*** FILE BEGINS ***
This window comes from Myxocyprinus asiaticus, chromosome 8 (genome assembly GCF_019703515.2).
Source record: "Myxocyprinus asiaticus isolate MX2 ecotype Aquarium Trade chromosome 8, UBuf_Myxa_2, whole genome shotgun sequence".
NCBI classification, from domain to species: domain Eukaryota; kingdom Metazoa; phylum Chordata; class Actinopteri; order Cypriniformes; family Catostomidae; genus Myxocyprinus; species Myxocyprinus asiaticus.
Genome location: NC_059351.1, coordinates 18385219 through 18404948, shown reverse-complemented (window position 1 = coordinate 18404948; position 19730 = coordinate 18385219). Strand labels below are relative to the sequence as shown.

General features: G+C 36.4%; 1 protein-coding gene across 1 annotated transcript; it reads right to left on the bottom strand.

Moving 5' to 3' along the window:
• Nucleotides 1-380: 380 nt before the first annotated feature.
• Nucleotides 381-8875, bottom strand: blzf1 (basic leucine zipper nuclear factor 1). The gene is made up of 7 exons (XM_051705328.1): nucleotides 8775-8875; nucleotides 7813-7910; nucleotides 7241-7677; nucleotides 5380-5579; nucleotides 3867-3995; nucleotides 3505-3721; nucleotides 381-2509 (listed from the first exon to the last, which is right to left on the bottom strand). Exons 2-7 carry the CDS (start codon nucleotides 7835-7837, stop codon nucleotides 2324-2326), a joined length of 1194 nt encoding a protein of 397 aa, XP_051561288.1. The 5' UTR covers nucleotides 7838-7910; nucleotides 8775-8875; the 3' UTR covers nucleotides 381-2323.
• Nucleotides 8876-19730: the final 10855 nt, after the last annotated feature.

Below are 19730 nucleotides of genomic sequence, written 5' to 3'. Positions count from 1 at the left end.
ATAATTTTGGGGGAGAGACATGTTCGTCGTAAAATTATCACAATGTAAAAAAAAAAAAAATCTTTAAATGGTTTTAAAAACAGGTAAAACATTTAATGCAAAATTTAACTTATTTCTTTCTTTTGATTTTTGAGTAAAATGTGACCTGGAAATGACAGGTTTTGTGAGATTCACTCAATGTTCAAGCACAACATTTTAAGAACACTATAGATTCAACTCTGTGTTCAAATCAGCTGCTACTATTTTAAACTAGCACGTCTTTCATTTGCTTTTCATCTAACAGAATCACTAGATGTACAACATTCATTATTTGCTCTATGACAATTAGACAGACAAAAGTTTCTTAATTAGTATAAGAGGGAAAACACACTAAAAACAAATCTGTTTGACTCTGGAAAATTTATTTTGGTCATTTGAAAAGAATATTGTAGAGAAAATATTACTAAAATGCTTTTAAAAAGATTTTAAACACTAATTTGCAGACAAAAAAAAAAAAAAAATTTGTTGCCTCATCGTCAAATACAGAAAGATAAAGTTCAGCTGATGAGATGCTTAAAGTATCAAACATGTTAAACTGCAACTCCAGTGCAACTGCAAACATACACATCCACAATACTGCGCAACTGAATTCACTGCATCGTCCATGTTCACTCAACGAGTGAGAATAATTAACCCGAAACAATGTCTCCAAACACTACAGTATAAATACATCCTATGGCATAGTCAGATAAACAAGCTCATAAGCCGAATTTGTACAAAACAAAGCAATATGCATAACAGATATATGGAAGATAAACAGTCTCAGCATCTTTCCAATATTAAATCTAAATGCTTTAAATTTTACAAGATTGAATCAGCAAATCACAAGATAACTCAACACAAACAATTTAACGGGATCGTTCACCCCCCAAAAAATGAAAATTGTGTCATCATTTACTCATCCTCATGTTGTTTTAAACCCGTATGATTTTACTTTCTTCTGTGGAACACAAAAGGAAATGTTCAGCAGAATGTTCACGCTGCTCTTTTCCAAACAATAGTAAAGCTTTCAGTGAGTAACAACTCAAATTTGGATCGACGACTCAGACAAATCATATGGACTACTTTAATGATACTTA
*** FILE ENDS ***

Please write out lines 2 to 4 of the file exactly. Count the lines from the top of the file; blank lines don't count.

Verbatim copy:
Source record: "Myxocyprinus asiaticus isolate MX2 ecotype Aquarium Trade chromosome 8, UBuf_Myxa_2, whole genome shotgun sequence".
NCBI classification, from domain to species: domain Eukaryota; kingdom Metazoa; phylum Chordata; class Actinopteri; order Cypriniformes; family Catostomidae; genus Myxocyprinus; species Myxocyprinus asiaticus.
Genome location: NC_059351.1, coordinates 18385219 through 18404948, shown reverse-complemented (window position 1 = coordinate 18404948; position 19730 = coordinate 18385219). Strand labels below are relative to the sequence as shown.